This article was updated on July 31, 2018.
The term "cubicle farm" is becoming less and less reflective of today's professional workplace. In fact, Citrix reports that 61 percent of modern workers now perform their duties outside the office "at least some of the time." Additionally, 81 percent of modern workers feel positively about being able to "work from anywhere in the world," according to the ADP Research Institute® (ADP RI) report, The Evolution of Work: The Changing Nature of the Global Workplace.
Although offering mobility is an important step toward meeting the needs of today's talent, CHROs must be conscious of security in a flexible workplace. By providing employees with access to mobile technology and the freedom to work remotely, both security and compliance could be compromised.
IBM reports the average consolidated cost of an information security breach in 2015 was $3.8 million. Few organizations can afford to absorb the risks of poor mobile worker security or delay the introduction of a flexible workforce policy. CHROs must take steps toward internal collaboration and policy building to mitigate the risks of a flexible workplace.
Why a Flexible Workplace Matters
For today's talent, flexibility is viewed as a critical tool for achieving work-life balance. According to Money, citing a study by EY, among the generations in the workforce, millennials "are the most willing to take a pay cut, pass up a promotion, or even relocate to manage work-life demands better." They want flexibility in where and how they perform their jobs.
Although the recent trends toward telecommuting and employee mobility is largely driven by talent, the Society for Human Resource Management writes that both employers and employees can benefit, citing 95 percent of surveyed employers who report that telework improves their ability to retain talent.
The Importance of Security in a Flexible Workplace
A flexible workplace carries information security risks that aren't present in a traditional work environment. Bring your own device (BYOD) and cloud-based applications are two of the biggest information security vulnerabilities at modern organizations, according to CIO. But 77 percent of employees feel positively about being able to perform "all work from a mobile device," according to ADP RI.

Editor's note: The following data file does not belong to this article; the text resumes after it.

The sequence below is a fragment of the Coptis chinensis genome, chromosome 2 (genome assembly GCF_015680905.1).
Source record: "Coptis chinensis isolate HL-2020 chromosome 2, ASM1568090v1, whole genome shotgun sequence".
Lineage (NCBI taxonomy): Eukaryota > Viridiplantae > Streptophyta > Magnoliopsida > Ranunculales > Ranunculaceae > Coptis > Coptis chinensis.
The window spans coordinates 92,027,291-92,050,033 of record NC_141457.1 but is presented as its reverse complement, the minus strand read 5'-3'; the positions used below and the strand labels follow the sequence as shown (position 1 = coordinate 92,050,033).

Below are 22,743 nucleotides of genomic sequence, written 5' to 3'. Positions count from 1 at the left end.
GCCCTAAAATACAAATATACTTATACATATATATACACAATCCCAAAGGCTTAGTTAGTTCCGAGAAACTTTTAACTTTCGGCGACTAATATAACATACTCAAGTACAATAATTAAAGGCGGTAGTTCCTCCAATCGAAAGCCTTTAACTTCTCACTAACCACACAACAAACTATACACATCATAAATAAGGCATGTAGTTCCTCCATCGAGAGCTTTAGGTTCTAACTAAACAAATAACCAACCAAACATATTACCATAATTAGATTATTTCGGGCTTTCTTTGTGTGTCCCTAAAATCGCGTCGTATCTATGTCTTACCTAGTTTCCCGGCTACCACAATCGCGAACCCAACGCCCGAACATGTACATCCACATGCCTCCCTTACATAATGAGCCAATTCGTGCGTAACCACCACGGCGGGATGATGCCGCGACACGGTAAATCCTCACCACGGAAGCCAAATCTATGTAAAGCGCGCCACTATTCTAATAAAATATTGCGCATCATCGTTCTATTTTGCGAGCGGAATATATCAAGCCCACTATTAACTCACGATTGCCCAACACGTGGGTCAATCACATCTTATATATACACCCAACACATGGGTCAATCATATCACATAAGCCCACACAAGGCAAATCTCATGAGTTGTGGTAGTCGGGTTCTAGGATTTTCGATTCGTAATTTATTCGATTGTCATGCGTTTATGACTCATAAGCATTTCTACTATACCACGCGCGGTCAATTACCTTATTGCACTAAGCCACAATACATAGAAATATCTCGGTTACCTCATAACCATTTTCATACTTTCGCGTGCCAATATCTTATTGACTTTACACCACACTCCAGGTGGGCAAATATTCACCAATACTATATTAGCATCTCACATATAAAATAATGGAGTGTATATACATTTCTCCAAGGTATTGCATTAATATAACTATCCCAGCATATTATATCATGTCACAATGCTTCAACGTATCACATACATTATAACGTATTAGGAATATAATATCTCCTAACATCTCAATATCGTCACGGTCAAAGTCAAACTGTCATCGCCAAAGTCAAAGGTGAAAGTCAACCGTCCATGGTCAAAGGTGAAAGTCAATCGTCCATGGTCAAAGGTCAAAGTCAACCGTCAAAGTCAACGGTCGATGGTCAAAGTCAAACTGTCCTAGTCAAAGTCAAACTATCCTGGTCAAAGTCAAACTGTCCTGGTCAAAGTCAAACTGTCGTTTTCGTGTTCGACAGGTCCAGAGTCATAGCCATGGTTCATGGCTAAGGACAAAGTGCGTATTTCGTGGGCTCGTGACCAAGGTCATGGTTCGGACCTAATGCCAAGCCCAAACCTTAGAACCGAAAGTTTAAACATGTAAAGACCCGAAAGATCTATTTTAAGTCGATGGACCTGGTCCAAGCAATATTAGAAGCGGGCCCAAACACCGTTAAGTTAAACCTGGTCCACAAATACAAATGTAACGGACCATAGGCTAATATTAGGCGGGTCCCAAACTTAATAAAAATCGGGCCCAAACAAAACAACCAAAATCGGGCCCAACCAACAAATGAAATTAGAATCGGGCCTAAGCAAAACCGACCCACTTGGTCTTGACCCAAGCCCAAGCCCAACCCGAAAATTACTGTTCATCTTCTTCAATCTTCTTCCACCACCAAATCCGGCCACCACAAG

Poor employee awareness and education can introduce one of the greatest sources of risk into the enterprise, which is human error. Although employers are able to protect on-site workers with internal security measures, such as a secured network, the volume of possible vulnerabilities increases as employees work off-site using company-issued or personal devices.
Forbes reports that there are five crucial areas of information security consideration for a flexible workplace:
- Employee training
- Crisis planning
- Secured resource access
- Company-issued equipment
- Mobile device management
For CHROs with an existing flexible workplace policy and their peers who are considering implementing employee mobility, a comprehensive plan to diminish risks is critical. HR departments must work to ensure their mobile workers aren't putting their organization at risk because of a costly information security attack.
How to Mitigate Mobile Workforce Risks
Information security is a complex and evolving field that involves a variety of disciplines, including information governance, risk mitigation and business continuity planning. In order to develop effective policies, implement training, and procure the right technologies to support security in a flexible workforce, CHROs must develop close relationships with staff information security experts. ITProPortal writes that CHROs should consider the following questions when shaping a collaboration with security experts:
- Can mobile workers securely access the data they need from any location?
- Are data assets protected from unauthorized access?
- Can mobile workers continue to work if they experience a technology failure?
The result of this vital collaboration will facilitate productivity, while mitigating significant risks.
Building HR Policies to Protect Information Security
For HR leaders without extensive on-staff expertise, building a secure flexible workplace can be a challenge. Obtaining C-level endorsement for the resources needed to create security policies should be a critical first step. HR leaders should lobby for the resources needed to build a security program, which will likely entail the acquisition of new technologies, introduction of new HR policies and development of robust training courses for employees who will be working remotely.
Perhaps most importantly, HR leaders should consider leveraging the expertise of consultants if their staff information security expertise is lacking.
As the U.S. job market becomes more competitive and employees continue to advocate for flexible work environments, a future that consists of a largely mobile workforce is entirely possible. HR leaders must, therefore, advocate for flexible workforce programs that aid retention and recruitment efforts, while facilitating employee productivity and minimizing risks. Through collaboration with internal or external information security experts, HR departments can expect positive outcomes.
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